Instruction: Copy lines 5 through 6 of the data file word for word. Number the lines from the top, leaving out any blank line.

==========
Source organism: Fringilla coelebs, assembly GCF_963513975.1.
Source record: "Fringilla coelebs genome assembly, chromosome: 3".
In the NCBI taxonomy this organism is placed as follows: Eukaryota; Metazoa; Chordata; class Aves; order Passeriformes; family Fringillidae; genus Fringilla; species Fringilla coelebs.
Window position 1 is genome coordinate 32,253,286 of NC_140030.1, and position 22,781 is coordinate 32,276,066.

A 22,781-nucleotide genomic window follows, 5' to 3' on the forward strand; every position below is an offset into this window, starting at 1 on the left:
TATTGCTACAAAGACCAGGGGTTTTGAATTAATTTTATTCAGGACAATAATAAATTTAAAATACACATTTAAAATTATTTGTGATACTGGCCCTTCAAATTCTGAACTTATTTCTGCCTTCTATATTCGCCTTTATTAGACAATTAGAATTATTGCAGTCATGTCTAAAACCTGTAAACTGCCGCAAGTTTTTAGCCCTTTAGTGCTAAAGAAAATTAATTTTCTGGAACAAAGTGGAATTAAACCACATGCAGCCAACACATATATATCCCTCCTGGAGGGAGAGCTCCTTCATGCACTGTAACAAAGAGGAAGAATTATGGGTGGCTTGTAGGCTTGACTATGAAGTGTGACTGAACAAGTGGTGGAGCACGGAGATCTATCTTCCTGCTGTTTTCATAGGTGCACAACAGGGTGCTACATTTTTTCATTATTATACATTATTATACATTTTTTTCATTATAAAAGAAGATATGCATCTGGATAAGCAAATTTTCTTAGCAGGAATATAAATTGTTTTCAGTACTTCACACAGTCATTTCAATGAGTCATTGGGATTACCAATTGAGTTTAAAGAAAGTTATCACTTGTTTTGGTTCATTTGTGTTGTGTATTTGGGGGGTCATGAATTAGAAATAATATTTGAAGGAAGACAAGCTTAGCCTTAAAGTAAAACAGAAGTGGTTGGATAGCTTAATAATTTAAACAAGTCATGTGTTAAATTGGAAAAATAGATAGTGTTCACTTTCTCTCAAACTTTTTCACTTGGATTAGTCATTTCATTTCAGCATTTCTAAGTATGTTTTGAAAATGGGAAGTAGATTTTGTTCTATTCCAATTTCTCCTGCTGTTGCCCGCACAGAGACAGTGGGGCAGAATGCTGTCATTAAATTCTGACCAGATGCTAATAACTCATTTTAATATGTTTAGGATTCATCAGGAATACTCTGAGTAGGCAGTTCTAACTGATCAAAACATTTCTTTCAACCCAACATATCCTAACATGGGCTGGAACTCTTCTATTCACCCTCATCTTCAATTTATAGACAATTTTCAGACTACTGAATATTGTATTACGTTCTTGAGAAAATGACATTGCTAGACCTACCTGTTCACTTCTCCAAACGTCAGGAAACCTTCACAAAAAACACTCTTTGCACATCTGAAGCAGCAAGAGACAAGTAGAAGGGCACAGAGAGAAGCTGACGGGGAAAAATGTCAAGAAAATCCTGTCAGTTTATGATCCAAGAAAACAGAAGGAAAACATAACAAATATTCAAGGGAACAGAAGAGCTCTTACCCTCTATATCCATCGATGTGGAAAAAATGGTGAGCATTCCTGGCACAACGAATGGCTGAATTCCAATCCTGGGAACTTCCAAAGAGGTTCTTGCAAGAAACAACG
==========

A 22,781-nucleotide genomic window follows, 5' to 3' on the forward strand; every position below is an offset into this window, starting at 1 on the left:
TATTGCTACAAAGACCAGGGGTTTTGAATTAATTTTATTCAGGACAATAATAAATTTAAAATACACATTTAAAATTATTTGTGATACTGGCCCTTCAAATTCTGAACTTATTTCTGCCTTCTATATTCGCCTTTATTAGACAATTAGAATTATTGCAGTCATGTCTAAAACCTGTAAACTGCCGCAAGTTTTTAGCCCTTTAGTGCTAAAGAAAATTAATTTTCTGGAACAAAGTGGAATTAAACCACATGCAGCCAACACATATATATCCCTCCTGGAGGGAGAGCTCCTTCATGCACTGTAACAAAGAGGAAGAATTATGGGTGGCTTGTAGGCTTGACTATGAAGTGTGACTGAACAAGTGGTGGAGCACGGAGATCTATCTTCCTGCTGTTTTCATAGGTGCACAACAGGGTGCTACATTTTTTCATTATTATACATTATTATACATTTTTTTCATTATAAAAGAAGATATGCATCTGGATAAGCAAATTTTCTTAGCAGGAATATAAATTGTTTTCAGTACTTCACACAGTCATTTCAATGAGTCATTGGGATTACCAATTGAGTTTAAAGAAAGTTATCACTTGTTTTGGTTCATTTGTGTTGTGTATTTGGGGGGTCATGAATTAGAAATAATATTTGAAGGAAGACAAGCTTAGCCTTAAAGTAAAACAGAAGTGGTTGGATAGCTTAATAATTTAAACAAGTCATGTGTTAAATTGGAAAAATAGATAGTGTTCACTTTCTCTCAAACTTTTTCACTTGGATTAGTCATTTCATTTCAGCATTTCTAAGTATGTTTTGAAAATGGGAAGTAGATTTTGTTCTATTCCAATTTCTCCTGCTGTTGCCCGCACAGAGACAGTGGGGCAGAATGCTGTCATTAAATTCTGACCAGATGCTAATAACTCATTTTAATATGTTTAGGATTCATCAGGAATACTCTGAGTAGGCAGTTCTAACTGATCAAAACATTTCTTTCAACCCAACATATCCTAACATGGGCTGGAACTCTTCTATTCACCCTCATCTTCAATTTATAGACAATTTTCAGACTACTGAATATTGTATTACGTTCTTGAGAAAATGACATTGCTAGACCTACCTGTTCACTTCTCCAAACGTCAGGAAACCTTCACAAAAAACACTCTTTGCACATCTGAAGCAGCAAGAGACAAGTAGAAGGGCACAGAGAGAAGCTGACGGGGAAAAATGTCAAGAAAATCCTGTCAGTTTATGATCCAAGAAAACAGAAGGAAAACATAACAAATATTCAAGGGAACAGAAGAGCTCTTACCCTCTATATCCATCGATGTGGAAAAAATGGTGAGCATTCCTGGCACAACGAATGGCTGAATTCCAATCCTGGGAACTTCCAAAGAGGTTCTTGCAAGAAACAACG